One Less Fear

I didn’t head to practice this morning with the intention of doing anything exciting, even though Friday mornings have become a favorite of mine for yoga practice. Pete Guinosso teaches Candlelight Vinyasa on Monday, Wednesday, and Friday at Yoga Tree Valencia and it is such a cool way to start Friday off, leading into the weekend. It is fun to practice in such a beautiful environment and something about darkness and candles encourages you to honor yourself and how you came onto your mat that day. On Fridays, Peter also has an amazing assistant – Alex – who knows exactly how to tell you what to do in a pose to make it work better. 

The whole class seemed more energized today – likely due to the first sunlight we have seen in San Francisco in about 10 days. It has rained pretty much every single day since my arrival here in California. I am not going to focus on the auspicious nature of that weather report. Rain helps you bloom where you are planted.

I was excited when Pete introduced inversions mid-way through class. I haven’t done a lot of inversion work in the past few weeks, mostly because I have been in classes that are pretty packed or where the theme hasn’t really lent itself to it. As loyal readers will know, one of my favorite yoga moments of all time was the very first time that I learned how to do handstand at the wall. For me, handstand will always represent a letting go of fear and an ability to embrace strength that you didn’t even know you had.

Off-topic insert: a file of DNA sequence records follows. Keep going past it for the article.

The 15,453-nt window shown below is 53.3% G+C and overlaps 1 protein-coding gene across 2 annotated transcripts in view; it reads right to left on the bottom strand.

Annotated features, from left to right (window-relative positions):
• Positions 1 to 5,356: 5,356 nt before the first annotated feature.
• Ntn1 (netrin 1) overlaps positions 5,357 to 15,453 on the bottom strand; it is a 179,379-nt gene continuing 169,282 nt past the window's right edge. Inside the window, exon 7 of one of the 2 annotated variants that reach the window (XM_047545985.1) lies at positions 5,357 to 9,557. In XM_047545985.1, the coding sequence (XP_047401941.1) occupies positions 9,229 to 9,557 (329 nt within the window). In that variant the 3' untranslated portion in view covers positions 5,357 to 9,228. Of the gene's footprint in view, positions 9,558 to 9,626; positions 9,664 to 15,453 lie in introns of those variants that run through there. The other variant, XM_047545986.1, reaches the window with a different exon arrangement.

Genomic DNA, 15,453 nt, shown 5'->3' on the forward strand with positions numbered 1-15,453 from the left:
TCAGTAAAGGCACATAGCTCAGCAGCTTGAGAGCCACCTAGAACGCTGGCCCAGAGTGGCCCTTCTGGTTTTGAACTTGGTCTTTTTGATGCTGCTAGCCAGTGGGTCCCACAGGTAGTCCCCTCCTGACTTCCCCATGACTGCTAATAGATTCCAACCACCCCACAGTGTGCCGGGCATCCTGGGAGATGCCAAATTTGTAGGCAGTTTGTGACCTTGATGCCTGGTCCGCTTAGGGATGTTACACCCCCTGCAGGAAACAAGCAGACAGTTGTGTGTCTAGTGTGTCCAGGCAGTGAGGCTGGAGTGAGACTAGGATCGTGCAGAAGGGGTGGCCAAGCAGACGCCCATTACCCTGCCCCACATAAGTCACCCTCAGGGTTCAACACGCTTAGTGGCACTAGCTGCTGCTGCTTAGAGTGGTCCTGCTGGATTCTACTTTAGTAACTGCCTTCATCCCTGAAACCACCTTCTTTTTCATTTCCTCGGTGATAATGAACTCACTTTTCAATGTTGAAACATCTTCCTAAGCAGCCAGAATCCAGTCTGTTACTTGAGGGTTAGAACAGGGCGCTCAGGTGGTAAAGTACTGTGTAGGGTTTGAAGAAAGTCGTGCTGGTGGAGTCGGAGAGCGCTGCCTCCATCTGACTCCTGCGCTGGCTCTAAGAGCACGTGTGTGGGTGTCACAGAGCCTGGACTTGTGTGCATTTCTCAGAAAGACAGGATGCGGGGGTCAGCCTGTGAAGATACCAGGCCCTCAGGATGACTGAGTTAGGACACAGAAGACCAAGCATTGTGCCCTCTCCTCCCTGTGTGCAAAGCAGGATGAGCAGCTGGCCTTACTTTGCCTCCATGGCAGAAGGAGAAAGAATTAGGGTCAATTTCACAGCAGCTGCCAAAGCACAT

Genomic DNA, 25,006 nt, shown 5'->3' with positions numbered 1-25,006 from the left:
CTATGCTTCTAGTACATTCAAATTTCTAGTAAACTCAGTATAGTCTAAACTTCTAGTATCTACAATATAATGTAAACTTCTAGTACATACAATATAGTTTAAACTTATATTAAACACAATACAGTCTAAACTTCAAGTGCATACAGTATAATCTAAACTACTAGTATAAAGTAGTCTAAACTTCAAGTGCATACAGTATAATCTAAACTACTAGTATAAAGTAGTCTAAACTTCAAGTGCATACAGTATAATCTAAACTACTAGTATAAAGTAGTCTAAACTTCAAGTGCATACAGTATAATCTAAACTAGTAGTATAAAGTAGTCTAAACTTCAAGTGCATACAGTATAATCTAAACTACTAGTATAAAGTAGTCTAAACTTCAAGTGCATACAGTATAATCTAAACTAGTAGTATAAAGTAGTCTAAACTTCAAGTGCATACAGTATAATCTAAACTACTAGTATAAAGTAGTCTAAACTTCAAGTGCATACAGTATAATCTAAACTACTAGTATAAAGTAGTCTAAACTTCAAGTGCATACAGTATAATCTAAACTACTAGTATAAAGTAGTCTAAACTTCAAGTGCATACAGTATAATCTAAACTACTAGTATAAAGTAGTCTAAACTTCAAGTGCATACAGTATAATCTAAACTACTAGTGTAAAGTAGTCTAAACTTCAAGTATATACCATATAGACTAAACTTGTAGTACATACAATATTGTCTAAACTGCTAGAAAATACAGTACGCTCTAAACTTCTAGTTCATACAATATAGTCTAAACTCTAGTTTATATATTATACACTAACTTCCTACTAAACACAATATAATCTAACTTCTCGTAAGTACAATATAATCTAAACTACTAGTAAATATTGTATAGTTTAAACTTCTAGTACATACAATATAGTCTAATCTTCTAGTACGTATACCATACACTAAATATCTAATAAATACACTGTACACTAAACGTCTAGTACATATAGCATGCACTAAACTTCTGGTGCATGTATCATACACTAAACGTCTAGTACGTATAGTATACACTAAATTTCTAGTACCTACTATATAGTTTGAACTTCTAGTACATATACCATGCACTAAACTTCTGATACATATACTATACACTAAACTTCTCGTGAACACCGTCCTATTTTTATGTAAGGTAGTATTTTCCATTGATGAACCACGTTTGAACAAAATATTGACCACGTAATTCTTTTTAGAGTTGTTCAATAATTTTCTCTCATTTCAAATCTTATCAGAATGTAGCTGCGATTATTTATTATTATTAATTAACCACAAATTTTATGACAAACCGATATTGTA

As Pete demonstrated the choices for inversions today, he spoke about how fear limits us more in inversions than our own physical limitations. And he asked a question to all of us:

How much of what we take to the wall is what we are fearing – not what we are feeling?

While handstand has been a joy for me, forearm balance at the wall is a different story – it starts out with your hands/head in dolphin pose, but you end up in a position that is very similar to handstand at the wall. I know that a lot of people learn forearm balance as their first upside down inversion. Apparently, it is viewed as an “easier” pose because you start off closer to the ground with a stronger base. Not for me. Forearm balance is a riff on Dolphin - a pose that I love to hate. So assuming the same position I loathe - to flip myself upside down - really wasn’t an exciting prospect. Dolphin is just a super uncomfortable pose for me. It also makes me worry about my neck, because it seems to just hang out there in space, just waiting to get crushed. And no amount of Forrest-relax-the-neck focus has changed that fear for me – yet.

But this morning, after doing two handstand inversions, I thought to myself that I honestly had never really tried forearm balance. I had just sat in dolphin a lot, done some fake kick-ups, and told myself that forearm balance was years away.

Was I fearing this? How could I say that I couldn’t do something if I had never really tried?

So I put myself in tabletop and meticulously set my hands up for dolphin, measuring carefully on my arms. I popped up my feet, waited for an exhale (shout out to Peter C for this inversion tip - ALWAYS go up on an exhale) and kicked my left leg up. Almost like magic, my right leg went right up.

And there I was. On the first real try – in forearm balance at the wall.

I had done it on my own. With just my own strength. No extra set of hands to help, no one watching or spotting.

It was fun to walk out of class with a little bit of a secret. The sun was shining on a beautiful Friday morning. Oh, and – no big deal, universe - I can do forearm balance at the wall.

And that is the truly awesome thing about yoga. There is always room for an unexpected, unintended surprise. You come in for a regular practice, and you leave feeling like a rock star.

And more importantly - today - I have one less fear.